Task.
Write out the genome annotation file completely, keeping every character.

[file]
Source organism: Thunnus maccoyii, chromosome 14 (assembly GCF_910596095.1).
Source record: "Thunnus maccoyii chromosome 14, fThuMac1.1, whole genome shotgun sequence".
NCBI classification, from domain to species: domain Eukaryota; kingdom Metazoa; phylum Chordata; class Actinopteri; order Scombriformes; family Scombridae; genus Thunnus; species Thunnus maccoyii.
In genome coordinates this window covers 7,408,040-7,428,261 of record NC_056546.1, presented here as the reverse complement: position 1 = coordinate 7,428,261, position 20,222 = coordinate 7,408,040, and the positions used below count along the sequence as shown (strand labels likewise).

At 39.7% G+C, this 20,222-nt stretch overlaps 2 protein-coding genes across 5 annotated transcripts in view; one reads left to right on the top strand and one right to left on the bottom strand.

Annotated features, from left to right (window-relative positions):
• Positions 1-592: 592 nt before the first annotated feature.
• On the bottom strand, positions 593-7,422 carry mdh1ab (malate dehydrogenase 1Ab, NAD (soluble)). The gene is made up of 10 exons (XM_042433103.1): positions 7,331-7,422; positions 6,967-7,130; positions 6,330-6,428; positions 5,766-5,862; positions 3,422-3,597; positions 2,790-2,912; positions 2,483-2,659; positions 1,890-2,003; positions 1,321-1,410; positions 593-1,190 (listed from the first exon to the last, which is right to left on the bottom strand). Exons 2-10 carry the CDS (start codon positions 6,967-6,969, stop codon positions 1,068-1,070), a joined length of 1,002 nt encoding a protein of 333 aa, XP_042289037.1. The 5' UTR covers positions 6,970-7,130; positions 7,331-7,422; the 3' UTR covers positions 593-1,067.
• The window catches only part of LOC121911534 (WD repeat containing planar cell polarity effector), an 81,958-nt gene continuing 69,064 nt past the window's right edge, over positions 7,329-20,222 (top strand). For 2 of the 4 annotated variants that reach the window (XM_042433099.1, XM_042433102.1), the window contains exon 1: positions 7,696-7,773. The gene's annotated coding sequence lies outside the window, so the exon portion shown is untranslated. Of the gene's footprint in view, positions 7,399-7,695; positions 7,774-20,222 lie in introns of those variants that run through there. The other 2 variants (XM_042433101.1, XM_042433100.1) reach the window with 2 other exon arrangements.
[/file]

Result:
Source organism: Thunnus maccoyii, chromosome 14 (assembly GCF_910596095.1).
Source record: "Thunnus maccoyii chromosome 14, fThuMac1.1, whole genome shotgun sequence".
NCBI classification, from domain to species: domain Eukaryota; kingdom Metazoa; phylum Chordata; class Actinopteri; order Scombriformes; family Scombridae; genus Thunnus; species Thunnus maccoyii.
In genome coordinates this window covers 7,408,040-7,428,261 of record NC_056546.1, presented here as the reverse complement: position 1 = coordinate 7,428,261, position 20,222 = coordinate 7,408,040, and the positions used below count along the sequence as shown (strand labels likewise).

At 39.7% G+C, this 20,222-nt stretch overlaps 2 protein-coding genes across 5 annotated transcripts in view; one reads left to right on the top strand and one right to left on the bottom strand.

Annotated features, from left to right (window-relative positions):
• Positions 1-592: 592 nt before the first annotated feature.
• On the bottom strand, positions 593-7,422 carry mdh1ab (malate dehydrogenase 1Ab, NAD (soluble)). The gene is made up of 10 exons (XM_042433103.1): positions 7,331-7,422; positions 6,967-7,130; positions 6,330-6,428; positions 5,766-5,862; positions 3,422-3,597; positions 2,790-2,912; positions 2,483-2,659; positions 1,890-2,003; positions 1,321-1,410; positions 593-1,190 (listed from the first exon to the last, which is right to left on the bottom strand). Exons 2-10 carry the CDS (start codon positions 6,967-6,969, stop codon positions 1,068-1,070), a joined length of 1,002 nt encoding a protein of 333 aa, XP_042289037.1. The 5' UTR covers positions 6,970-7,130; positions 7,331-7,422; the 3' UTR covers positions 593-1,067.
• The window catches only part of LOC121911534 (WD repeat containing planar cell polarity effector), an 81,958-nt gene continuing 69,064 nt past the window's right edge, over positions 7,329-20,222 (top strand). For 2 of the 4 annotated variants that reach the window (XM_042433099.1, XM_042433102.1), the window contains exon 1: positions 7,696-7,773. The gene's annotated coding sequence lies outside the window, so the exon portion shown is untranslated. Of the gene's footprint in view, positions 7,399-7,695; positions 7,774-20,222 lie in introns of those variants that run through there. The other 2 variants (XM_042433101.1, XM_042433100.1) reach the window with 2 other exon arrangements.